James Monroe Trotter, 55th Massachusetts
Yesterday I spent the day at the Massachusetts Historical Society examining materials related to the 55th Massachusetts as you suggested. I’m glad I did. As you noted in our conversation last week, no one has written a regimental history of the unit, which is surprising given the incredibly rich written record left by these men. It didn’t take long for me to begin to get a sense of the profile of these men and it certainly didn’t take long for me to grow attached to their story. I guess that is the question: What exactly is their story?
Well, whatever it is, their story is not a traditional narrative framed around bloody battles and popular campaigns. The 55th Mass. saw very little heavy fighting apart from the battle of Honey Hill outside of Charleston in 1864. At the center of their story is the pay crisis, which lasted for over a year. One of the things I want to explore is just how close the men came to mutinying over the pay crisis. Their published newspaper accounts and letters to public officials are very careful to distinguish between their disappointment over not being paid the promised monthly wage and the level of discontent in the unit. The relationship between enlisted men and white officers needs to be examined as well. The letters concerning unequal pay are quite eloquent in the way they frame the overall meaning of the war for these men. This story is as much a battle for civil rights within the United States as it is about a war to preserve the Union and end slavery.
Click to continue
Those of you interested in how the evolution of digital technology has transformed the writing and publication of history will want to check out Writing History in the Digital Age, which is an open-review collection of essays edited by Jack Dougherty and Kristen Nawrotzki. This is an interesting experiment. You have access to a fairly large number of essays and comments can be added to each paragraph. This open review process will continue until Nov. 14 when the editors will select those essays that will be included in the volume.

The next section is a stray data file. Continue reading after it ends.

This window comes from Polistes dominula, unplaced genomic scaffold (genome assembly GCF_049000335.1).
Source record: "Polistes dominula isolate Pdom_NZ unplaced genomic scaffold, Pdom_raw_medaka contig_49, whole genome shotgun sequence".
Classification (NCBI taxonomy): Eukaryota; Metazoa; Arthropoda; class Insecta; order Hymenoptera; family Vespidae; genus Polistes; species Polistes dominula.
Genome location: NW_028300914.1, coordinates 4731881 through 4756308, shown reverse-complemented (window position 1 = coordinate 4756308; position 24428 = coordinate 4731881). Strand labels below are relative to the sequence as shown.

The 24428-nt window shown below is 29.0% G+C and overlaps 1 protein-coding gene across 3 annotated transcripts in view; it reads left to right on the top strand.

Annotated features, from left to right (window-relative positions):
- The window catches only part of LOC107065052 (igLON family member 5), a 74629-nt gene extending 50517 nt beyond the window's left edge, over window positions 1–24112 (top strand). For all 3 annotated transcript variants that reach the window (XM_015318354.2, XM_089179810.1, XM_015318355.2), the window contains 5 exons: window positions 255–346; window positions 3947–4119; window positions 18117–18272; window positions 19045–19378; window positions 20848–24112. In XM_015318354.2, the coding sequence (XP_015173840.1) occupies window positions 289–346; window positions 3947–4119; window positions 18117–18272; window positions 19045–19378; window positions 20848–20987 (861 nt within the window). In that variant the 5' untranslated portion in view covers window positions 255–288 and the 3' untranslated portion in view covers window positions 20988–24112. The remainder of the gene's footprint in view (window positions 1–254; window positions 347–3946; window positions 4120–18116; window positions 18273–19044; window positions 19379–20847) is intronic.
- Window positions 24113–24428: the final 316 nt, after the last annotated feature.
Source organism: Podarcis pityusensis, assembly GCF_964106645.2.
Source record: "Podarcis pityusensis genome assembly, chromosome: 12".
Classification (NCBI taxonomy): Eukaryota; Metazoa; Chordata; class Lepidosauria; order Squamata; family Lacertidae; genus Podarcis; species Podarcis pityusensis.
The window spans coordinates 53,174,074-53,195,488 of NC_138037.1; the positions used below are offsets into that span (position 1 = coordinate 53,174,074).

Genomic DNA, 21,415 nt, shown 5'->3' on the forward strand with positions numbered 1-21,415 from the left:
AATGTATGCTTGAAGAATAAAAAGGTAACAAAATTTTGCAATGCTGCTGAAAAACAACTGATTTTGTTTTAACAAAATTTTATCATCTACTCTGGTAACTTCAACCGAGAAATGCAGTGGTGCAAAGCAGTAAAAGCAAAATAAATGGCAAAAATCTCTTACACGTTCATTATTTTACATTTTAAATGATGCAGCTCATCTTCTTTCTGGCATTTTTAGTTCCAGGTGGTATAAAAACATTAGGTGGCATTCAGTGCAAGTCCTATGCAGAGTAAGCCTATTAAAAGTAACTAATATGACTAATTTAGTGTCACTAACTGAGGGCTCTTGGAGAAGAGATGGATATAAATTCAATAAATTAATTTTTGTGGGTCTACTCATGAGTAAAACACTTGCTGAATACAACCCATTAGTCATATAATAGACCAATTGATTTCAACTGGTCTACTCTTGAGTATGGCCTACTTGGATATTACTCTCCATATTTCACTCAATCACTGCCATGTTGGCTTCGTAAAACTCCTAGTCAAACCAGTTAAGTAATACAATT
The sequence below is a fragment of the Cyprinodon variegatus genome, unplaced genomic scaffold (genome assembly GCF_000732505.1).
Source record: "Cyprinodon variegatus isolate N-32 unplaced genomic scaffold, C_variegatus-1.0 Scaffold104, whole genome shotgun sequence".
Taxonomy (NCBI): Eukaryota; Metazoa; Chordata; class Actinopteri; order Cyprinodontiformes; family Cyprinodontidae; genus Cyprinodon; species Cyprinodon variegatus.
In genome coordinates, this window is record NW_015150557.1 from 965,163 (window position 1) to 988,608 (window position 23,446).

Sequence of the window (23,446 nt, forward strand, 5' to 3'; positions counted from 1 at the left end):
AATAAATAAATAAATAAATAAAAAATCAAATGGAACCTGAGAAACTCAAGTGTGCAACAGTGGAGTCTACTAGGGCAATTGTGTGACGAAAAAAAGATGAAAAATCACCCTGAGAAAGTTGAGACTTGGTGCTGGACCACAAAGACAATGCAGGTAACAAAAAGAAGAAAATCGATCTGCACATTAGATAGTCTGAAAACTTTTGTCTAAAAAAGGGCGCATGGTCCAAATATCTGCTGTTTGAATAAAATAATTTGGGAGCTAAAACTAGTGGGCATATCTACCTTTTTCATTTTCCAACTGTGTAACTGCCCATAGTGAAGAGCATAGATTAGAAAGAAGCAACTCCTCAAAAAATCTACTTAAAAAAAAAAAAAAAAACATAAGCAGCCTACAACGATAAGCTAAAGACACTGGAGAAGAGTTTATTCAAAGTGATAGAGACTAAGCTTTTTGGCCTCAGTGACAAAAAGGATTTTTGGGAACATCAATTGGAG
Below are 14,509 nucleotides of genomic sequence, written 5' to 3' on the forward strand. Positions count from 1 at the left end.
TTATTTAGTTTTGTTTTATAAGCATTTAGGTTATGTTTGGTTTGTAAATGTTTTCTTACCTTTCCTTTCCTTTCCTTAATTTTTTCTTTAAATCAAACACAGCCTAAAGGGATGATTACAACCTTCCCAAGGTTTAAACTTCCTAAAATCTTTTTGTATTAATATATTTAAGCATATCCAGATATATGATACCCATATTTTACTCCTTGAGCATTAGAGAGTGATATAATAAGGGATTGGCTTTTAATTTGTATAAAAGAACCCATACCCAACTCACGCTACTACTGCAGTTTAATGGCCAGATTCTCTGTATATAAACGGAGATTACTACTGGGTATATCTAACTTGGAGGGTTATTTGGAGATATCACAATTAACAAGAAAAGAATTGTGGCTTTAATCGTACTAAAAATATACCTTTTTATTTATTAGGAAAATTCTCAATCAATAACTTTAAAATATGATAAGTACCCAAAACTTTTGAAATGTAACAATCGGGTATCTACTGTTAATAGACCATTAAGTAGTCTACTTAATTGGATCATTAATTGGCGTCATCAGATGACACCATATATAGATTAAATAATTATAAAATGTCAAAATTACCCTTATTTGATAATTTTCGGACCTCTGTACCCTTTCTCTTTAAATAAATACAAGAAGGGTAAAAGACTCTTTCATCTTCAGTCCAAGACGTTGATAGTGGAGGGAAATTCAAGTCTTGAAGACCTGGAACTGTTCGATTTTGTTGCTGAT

Click to continue
Click Image for Companion Website
My reading has been all over the place of late. The only book that I’ve completed in this list is Thomas’s new study of the railroad. I highly recommend this book and I encourage you to explore the companion digital history website that includes some wonderful primary sources and further analysis. Click the image.
Official National Park Service Handbook, The Civil War Remembered (Eastern National, 2011).
Tom Moore Craig ed., Upcountry South Carolina Goes to War: Letters of the Anderson, Brockman, and Moore Families, 1853-1865 (University of South Carolina Press, 2009).
Williamjames Hull Hoffer, The Caning of Charles Sumner: Honor, Idealism, and the Origins of the Civil War (Johns Hopkins University Press, 2010).
Richard Reid ed., Practicing Medicine in a Black Regiment: The Civil War Diary of Burt G. Wilder, 55th Massachusetts, (University of Massachusetts Press, 2010).
David S. Reynolds, Mightier than the Sword: Uncle Tom’s Cabin and the Battle for America (Norton, 2011).